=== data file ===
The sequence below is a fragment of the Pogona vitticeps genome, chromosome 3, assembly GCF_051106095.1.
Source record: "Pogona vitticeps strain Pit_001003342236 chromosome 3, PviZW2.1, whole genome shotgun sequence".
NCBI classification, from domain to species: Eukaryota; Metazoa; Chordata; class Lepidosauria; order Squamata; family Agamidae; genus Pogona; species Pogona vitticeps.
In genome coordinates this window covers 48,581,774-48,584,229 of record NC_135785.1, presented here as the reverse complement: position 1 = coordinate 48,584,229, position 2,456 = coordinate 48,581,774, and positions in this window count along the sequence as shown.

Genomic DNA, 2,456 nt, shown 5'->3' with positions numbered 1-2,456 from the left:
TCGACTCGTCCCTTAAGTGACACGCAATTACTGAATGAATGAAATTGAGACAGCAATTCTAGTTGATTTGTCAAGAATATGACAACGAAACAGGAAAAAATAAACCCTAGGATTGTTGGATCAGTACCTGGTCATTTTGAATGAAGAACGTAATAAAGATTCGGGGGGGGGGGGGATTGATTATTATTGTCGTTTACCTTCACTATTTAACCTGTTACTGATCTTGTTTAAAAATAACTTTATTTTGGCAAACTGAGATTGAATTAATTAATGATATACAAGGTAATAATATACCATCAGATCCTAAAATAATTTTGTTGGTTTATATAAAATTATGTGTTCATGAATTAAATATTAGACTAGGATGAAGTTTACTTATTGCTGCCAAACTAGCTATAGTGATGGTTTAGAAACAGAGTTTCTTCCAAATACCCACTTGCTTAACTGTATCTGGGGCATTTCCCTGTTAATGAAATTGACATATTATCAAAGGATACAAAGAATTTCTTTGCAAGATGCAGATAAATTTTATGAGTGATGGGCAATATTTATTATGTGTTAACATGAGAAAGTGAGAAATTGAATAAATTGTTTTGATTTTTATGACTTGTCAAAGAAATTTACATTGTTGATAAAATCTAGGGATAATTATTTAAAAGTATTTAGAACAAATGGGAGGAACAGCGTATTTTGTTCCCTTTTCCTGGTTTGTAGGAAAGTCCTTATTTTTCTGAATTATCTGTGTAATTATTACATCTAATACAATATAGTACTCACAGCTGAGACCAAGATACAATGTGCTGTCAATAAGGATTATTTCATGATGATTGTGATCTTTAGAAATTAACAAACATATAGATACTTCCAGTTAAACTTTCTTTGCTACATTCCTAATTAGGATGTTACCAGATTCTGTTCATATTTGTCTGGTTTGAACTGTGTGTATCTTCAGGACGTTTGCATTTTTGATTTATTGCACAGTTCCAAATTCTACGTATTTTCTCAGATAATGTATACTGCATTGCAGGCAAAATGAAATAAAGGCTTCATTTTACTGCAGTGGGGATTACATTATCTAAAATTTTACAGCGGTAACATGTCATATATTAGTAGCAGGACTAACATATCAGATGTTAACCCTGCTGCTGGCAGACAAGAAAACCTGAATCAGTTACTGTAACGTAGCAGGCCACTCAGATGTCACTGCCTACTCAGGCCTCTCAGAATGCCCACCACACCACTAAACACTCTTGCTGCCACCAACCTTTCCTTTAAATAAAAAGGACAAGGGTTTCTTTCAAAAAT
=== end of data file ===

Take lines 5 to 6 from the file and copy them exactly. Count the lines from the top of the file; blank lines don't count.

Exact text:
Genomic DNA, 2,456 nt, shown 5'->3' with positions numbered 1-2,456 from the left:
TCGACTCGTCCCTTAAGTGACACGCAATTACTGAATGAATGAAATTGAGACAGCAATTCTAGTTGATTTGTCAAGAATATGACAACGAAACAGGAAAAAATAAACCCTAGGATTGTTGGATCAGTACCTGGTCATTTTGAATGAAGAACGTAATAAAGATTCGGGGGGGGGGGGGATTGATTATTATTGTCGTTTACCTTCACTATTTAACCTGTTACTGATCTTGTTTAAAAATAACTTTATTTTGGCAAACTGAGATTGAATTAATTAATGATATACAAGGTAATAATATACCATCAGATCCTAAAATAATTTTGTTGGTTTATATAAAATTATGTGTTCATGAATTAAATATTAGACTAGGATGAAGTTTACTTATTGCTGCCAAACTAGCTATAGTGATGGTTTAGAAACAGAGTTTCTTCCAAATACCCACTTGCTTAACTGTATCTGGGGCATTTCCCTGTTAATGAAATTGACATATTATCAAAGGATACAAAGAATTTCTTTGCAAGATGCAGATAAATTTTATGAGTGATGGGCAATATTTATTATGTGTTAACATGAGAAAGTGAGAAATTGAATAAATTGTTTTGATTTTTATGACTTGTCAAAGAAATTTACATTGTTGATAAAATCTAGGGATAATTATTTAAAAGTATTTAGAACAAATGGGAGGAACAGCGTATTTTGTTCCCTTTTCCTGGTTTGTAGGAAAGTCCTTATTTTTCTGAATTATCTGTGTAATTATTACATCTAATACAATATAGTACTCACAGCTGAGACCAAGATACAATGTGCTGTCAATAAGGATTATTTCATGATGATTGTGATCTTTAGAAATTAACAAACATATAGATACTTCCAGTTAAACTTTCTTTGCTACATTCCTAATTAGGATGTTACCAGATTCTGTTCATATTTGTCTGGTTTGAACTGTGTGTATCTTCAGGACGTTTGCATTTTTGATTTATTGCACAGTTCCAAATTCTACGTATTTTCTCAGATAATGTATACTGCATTGCAGGCAAAATGAAATAAAGGCTTCATTTTACTGCAGTGGGGATTACATTATCTAAAATTTTACAGCGGTAACATGTCATATATTAGTAGCAGGACTAACATATCAGATGTTAACCCTGCTGCTGGCAGACAAGAAAACCTGAATCAGTTACTGTAACGTAGCAGGCCACTCAGATGTCACTGCCTACTCAGGCCTCTCAGAATGCCCACCACACCACTAAACACTCTTGCTGCCACCAACCTTTCCTTTAAATAAAAAGGACAAGGGTTTCTTTCAAAAAT